Welp, that’s how that was, moving on. The sun’s shining, it’s a beautiful morning, and we woke up alive, so what’s not to like? Don’t worry, I’m not gonna start singing…

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Staying in… page 38

Day 48 – 04/29/2020

Some mornings I feel almost lighthearted when I wake up, but today isn’t one of those. I finally broke down and had a long cry in the spa tub because it all stacks up after awhile… the sense of division most of all. The sides in our current civil war couldn’t be more clearly drawn, but I wanted to believe we still found common ground in the middle concerning life and death for the people we love. Guns in the streets, and large male types waving them in the faces of medical staff, yelling at them, breathing on them, threatening the general citizenry, and being praised for it because FREEDOM… it’s too heavy.

I’m a face-it-head-on person, but this I can’t deal with, so I turn into a little mouse during waking hours and lose myself in computer games with their fantasy worlds. If I could fill our spa tub with all my tears over a lifetime, they would overflow to the downstairs neighbors, and I’m just tired of crying. I’m tired of feeling… but if I could change that I wouldn’t be me anymore.

Got hit with an onslaught of ugliness first thing – my mistake for looking. Tomorrow will be better, right? I wish peace for you… don’t let your day look like this, ‘k? Never let the bastards get ya’ down.

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Staying in… page 37

Day 46 – 04/27/2020

Pretty morning, with rain before sunup. Kim planted asparagus ferns yesterday and they’ve had their first drink of rainwater – always a good omen.

Last night we watched “No Direction Home,” a Scorsese follow-up documentary on Bob Dylan which is likely precisely the way Bobby Zimmerman wants to be remembered. At 3-and-a-half hours it was way worth it for these two old throwbacks – great footage and interviews… and all the remembered things.

I had Kim document my home-grown haircut, which called for a touch of makeup, and when I opened my kit nothing looked all that familiar… like what do I do first? Hadn’t so much as looked at in 50+ days. Here’s my DIY Monkey Business in the front, Squirrel Party in the back haircut, still damp from the shower. My grandparents were pioneers, dammit, I will survive.

And in case you need to hear this today… Kurt Vonnegut for the win… again. 💙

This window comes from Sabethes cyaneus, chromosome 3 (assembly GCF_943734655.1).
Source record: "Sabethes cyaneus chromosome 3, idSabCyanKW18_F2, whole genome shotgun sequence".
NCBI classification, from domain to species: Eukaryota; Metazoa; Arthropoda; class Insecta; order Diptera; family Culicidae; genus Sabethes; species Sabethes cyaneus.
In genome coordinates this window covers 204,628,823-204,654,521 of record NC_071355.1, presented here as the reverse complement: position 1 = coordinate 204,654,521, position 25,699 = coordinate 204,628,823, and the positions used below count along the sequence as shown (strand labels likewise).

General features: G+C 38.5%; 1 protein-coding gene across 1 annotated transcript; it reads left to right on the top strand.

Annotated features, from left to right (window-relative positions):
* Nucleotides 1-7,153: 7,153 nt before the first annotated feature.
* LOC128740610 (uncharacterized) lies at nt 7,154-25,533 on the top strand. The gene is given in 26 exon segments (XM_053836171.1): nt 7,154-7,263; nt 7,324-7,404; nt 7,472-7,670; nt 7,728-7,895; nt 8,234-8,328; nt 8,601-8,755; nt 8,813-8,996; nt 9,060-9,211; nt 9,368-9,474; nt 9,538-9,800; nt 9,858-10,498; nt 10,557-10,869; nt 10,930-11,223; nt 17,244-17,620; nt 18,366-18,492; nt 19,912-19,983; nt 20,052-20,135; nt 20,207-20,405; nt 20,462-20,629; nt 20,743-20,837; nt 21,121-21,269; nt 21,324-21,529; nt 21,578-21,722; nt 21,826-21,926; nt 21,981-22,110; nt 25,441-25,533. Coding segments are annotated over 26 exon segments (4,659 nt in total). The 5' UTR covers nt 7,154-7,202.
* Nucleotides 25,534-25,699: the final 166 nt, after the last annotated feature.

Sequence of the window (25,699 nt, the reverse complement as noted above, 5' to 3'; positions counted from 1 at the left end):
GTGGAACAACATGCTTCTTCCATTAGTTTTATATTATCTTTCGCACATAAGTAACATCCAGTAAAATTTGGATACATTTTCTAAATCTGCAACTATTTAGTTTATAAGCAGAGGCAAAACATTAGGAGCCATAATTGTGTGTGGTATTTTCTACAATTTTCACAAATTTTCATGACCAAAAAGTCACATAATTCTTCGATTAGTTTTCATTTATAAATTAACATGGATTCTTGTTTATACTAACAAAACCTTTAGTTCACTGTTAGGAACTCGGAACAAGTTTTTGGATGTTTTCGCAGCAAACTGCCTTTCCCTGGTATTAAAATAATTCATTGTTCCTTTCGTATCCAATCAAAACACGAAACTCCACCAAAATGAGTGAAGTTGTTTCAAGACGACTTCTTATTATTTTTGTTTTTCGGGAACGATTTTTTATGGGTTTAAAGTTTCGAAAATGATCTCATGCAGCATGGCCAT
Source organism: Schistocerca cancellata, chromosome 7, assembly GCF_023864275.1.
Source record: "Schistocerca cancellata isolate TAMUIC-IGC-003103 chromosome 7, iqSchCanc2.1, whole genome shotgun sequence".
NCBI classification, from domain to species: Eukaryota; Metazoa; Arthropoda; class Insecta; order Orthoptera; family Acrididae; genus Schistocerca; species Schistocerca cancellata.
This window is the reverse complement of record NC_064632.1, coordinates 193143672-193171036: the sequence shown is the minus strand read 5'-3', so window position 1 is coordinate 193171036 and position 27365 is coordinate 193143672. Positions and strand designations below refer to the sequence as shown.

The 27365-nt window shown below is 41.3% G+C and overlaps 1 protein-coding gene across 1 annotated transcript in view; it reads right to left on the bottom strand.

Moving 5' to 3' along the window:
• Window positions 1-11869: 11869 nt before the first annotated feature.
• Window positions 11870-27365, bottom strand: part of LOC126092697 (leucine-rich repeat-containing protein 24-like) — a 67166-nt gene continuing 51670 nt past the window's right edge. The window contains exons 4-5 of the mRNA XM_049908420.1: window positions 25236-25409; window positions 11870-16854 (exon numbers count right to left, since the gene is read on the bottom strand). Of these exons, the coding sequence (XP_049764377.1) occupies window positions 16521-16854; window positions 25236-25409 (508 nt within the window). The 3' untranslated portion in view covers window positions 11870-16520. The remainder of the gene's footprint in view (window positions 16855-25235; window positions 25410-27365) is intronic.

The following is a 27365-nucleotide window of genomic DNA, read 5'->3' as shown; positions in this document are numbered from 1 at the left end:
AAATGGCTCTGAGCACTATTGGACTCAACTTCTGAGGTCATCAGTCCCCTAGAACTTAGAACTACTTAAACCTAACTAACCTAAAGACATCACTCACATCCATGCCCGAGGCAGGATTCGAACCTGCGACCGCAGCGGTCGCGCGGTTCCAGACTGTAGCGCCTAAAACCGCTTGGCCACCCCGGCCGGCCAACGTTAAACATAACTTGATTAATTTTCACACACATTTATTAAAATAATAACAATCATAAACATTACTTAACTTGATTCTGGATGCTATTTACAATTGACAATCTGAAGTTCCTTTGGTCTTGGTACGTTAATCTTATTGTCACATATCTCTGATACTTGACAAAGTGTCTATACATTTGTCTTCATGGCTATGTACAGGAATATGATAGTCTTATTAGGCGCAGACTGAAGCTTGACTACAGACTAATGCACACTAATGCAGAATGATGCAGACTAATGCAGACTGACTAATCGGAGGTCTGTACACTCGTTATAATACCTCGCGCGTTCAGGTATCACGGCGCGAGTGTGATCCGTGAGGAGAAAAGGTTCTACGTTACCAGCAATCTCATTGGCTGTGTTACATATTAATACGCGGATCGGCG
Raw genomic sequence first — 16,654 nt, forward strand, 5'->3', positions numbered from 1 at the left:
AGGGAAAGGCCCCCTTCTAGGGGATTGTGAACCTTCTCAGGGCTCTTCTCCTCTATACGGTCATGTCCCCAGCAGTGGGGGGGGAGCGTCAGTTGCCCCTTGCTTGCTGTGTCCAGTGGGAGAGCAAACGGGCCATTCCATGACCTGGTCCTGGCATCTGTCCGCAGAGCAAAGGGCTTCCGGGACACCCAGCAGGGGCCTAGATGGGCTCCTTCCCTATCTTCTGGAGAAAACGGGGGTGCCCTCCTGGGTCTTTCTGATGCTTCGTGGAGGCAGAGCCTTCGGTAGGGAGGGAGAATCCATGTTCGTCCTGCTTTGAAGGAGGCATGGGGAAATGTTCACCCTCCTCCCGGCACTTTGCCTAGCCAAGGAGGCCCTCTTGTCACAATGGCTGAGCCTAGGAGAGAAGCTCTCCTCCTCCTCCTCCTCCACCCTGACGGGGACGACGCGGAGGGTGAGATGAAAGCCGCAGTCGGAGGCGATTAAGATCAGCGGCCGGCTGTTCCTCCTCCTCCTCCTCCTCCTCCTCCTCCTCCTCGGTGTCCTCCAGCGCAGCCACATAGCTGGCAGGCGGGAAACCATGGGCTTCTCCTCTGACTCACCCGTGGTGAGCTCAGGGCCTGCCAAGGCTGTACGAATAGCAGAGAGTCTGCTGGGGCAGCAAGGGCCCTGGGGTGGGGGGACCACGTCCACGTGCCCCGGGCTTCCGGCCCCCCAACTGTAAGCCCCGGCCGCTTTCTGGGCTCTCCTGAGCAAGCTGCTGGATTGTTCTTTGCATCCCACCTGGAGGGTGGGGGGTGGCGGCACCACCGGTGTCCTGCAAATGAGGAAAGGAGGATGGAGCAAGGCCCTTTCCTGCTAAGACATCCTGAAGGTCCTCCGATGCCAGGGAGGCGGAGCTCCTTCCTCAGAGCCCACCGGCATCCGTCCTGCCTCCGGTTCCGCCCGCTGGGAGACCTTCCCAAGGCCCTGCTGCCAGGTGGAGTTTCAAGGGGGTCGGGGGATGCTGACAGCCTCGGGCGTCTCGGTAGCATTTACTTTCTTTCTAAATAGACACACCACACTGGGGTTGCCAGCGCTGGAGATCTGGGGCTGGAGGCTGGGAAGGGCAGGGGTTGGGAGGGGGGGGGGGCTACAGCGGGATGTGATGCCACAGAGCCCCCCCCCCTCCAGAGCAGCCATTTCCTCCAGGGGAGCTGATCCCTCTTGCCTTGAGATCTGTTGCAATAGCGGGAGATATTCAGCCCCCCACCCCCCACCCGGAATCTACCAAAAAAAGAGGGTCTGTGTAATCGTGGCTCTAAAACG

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What the shelter? …page 34

Day 42 – 04/23/2020

Placido Domingo, from inside a chicken costume, “You know what is hard? Is hard to breathe.”

You know what is hard? Resolving the issues borne out of a disaster while it’s still coming at you.

Working on it. I’ve stopped mentioning certain people’s president on Facebook… that’ll hold ’til he makes the next life-or-death choice on our behalf. I’m avoiding online button-pushers… who needs the added angst? Social media is a trip, man – unsuspecting people step right up and tell you who they are, and some of the things they feel at liberty to say are lacerating.

The Zen has to be re-established every morning… and it’s worth doing.

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Shelter me… page 33

Day 41 – 04/22/2020

I’m starting to shelter from social media for great swatches of the day – in times of crisis and conflict it has a way of reaching out and grabbing me where I’m most vulnerable. Two distinct and disparate value systems are going headers against each other while everything else conspires to kill us, and the images are seared into my permanent record. This one has followed me around for a couple of days…

It isn’t photoshopped.

Eugenics, pure and simple, and we actually find ourselves at this point in history.

I’m the weak for all the reasons… Kim’s the weak because asthma and a heart attack/bypass… John’s the “weak” for potential lack of PPE while on shift. Most everyone I love falls into the category of THE WEAK for one reason or another – who decides who to treat… or not? Death panels, anyone?

A heavy attrition rate in nursing homes, prisons, poverty-stricken communities, minority populations, and among the aging would help the economy recover… that seems to be the mindset at this point. We have met the enemy and he is us. Gives the concept of shelter a whole new meaning – I’m picturing a cave in a remote location, the sooner the better. We old survivors are becoming prey.

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No shelter… page 31

Day 39 – 04/20/2020

Happy 420 Day, boys and girls… thought I’d start with the GOOD news.

No diary entry yesterday… feels like I’ve run out of words.

Here’s the thing… Moms are… moms. You really need to know only one thing about us – don’t fuck with our kids. Mine’s an RN in Atlanta, where they’re expecting the virus to peak sometime this week, and the venom being displayed toward the medical community has ended me.